At the end of his first official visit to the country, the UN Special Rapporteur on the promotion of truth, justice, reparation and guarantees of non-recurrence, Pablo de Greiff, has shared his preliminary observations. De Greiff welcomes the new law that establishes the Truth and Reconciliation Commission (TRC), a key content of the Arusha peace deal in the year 2000, but warns its objectives should not be about pardon, but to uncover the truth, address reconciliation at the society level, involve civil society in the process, and signal openness and accessibility to victims, regardless of their ethnic identity or political affiliation. The Special Rapporteur added that in parallel to the TRC, immediate attention should be given to victims’ assistance programmes focusing on elderly and infirm widows, orphans, internally displaced persons or other marginalized groups, and that future comprehensive reparations programmes should include support for education. De Greiff also recommended the Government not to postpone judicial investigations for past mass crimes, to gather relevant evidence immediately, with special attention given to sexual and gender-based violence. Regarding non-recurrence, de Greiff suggested to accomplish the demobilization of ex-combatants and the integration of large number of them into the military and police, to take measures to further professionalize the military, the police forces and the intelligence agency, and to approve constitutional and legislative amendments to diminish the possibility of executive interference in the administration of justice. A final report on the visit will be presented in September 2015. (OHCHR, 05, 16/12/14)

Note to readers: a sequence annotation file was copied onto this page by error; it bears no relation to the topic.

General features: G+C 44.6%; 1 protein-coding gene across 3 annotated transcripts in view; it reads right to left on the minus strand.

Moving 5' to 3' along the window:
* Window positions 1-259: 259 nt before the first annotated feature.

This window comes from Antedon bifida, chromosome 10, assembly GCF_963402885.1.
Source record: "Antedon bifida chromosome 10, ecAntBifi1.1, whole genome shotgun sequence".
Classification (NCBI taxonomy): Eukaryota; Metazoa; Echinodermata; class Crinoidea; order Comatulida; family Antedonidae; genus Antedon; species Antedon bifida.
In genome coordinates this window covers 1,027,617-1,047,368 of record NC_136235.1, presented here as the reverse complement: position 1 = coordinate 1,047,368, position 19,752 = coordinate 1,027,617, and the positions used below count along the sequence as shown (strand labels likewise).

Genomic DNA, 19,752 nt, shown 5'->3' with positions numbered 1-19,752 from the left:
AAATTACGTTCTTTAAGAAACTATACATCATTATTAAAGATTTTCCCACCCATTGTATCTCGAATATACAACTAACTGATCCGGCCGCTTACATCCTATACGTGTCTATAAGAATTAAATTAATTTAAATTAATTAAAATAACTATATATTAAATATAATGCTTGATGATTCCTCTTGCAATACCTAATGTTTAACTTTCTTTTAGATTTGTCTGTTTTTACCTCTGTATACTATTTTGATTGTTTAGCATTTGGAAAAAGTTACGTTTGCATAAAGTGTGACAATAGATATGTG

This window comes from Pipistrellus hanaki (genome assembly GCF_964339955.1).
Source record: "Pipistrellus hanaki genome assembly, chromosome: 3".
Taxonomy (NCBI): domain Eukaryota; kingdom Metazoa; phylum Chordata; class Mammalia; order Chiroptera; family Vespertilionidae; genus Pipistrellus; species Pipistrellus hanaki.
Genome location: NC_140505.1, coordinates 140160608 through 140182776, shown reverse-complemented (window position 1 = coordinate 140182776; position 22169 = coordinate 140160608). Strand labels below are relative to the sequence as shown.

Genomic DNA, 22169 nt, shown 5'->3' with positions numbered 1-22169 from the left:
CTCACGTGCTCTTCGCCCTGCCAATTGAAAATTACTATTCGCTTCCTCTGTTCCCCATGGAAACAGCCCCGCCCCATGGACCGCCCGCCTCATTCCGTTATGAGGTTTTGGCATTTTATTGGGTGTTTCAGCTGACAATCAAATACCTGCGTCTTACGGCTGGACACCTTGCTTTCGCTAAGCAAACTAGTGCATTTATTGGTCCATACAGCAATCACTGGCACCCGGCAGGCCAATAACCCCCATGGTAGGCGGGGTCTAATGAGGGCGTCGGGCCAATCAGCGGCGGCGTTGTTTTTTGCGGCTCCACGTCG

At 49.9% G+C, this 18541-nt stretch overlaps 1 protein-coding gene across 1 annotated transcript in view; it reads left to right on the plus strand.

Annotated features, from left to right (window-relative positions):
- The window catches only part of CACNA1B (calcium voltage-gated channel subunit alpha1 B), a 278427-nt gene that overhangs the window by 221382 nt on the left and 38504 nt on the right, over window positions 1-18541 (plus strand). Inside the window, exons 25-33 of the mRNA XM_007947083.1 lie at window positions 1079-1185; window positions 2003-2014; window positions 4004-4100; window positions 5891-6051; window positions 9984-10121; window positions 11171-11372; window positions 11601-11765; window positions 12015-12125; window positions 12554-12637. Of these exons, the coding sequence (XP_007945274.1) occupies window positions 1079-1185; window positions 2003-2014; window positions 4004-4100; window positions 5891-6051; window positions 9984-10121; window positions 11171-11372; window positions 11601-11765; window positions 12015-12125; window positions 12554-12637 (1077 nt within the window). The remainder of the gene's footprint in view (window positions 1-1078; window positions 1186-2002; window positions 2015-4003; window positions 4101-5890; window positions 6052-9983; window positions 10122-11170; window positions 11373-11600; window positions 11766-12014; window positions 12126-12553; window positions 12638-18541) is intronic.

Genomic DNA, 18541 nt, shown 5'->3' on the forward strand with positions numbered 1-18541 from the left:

ZIMBABWE: Minimum standards set for a National Peace Reconciliation Commission
The National Transitional Justice Working Group (NTJWG) has published a report setting the minimum standards for an effective National Peace Reconciliation Commission (NPRC) and has called upon Parliament to accelerate its establishment. The minimum standards refer to the protection of victims and witnesses; privacy and confidentiality and provisions for persons with special needs; adequate funding and resource mobilization for the commission; the power to subpoena witnesses; and guidelines for gender mainstreaming the work of the Commission. The NTJWG also called upon Parliament to put in place a law that operationalizes the NPRC, to increase public participation, to select commissioners through an open process subject to scrutiny and public discussion. The Chairperson of the NTJWG, Alec Muchadehama, reminded the NPRC is foreseen in Chapter 12 of the Constitution, and called every Zimbabwean to push for the establishment of the NPRC. (NTJWG, 02/12/14)
    Truth seeking investigations
USA: Senate report concludes that CIA brutal interrogation techniques between 2002 and 2007 were ineffective
The US Senate Select Committee on Intelligence (SSCI) has unclassified a summary report – known as the Feinstein report – concluding the Central Intelligence Agency (CIA) used more brutal interrogation techniques than recognised, that interrogations were ineffective, and that the CIA deliberately misled the US government about the obtained information and the used techniques between 2002 and 2007. The full report, totalling more than 6,700 pages, and issued five and a half years ago, remains classified but has been shared with the White House. The Study documents the abuses and countless mistakes made between late 2001 and early 2009, in the post-September 11 attack context. The Chairman of the Senate Intelligence Committee Chairman, Dianne Feinstein, has expressed her hope that the findings of the report will never again allow for secret indefinite detention and the use of coercive interrogations. UN Special Rapporteur on counter terrorism and human rights, Ben Emmerson, has highlighted that the summary report confirms there was a clear policy orchestrated by the George W. Bush administration, which allowed committing systematic crimes and gross violations of human rights. The Special Rapporteur has reminded that according the UN Convention Against Torture and the UN Convention on Enforced Disappearances, the US should prosecute perpetrators and also senior officials. (SSCI, 09/12/14; Jurist, 09/12/4; OHCHR, 09/12/14)
FRANCE – USA: The French government allocates 60 million dollars to compensate American Jews deported by French public train company SNCF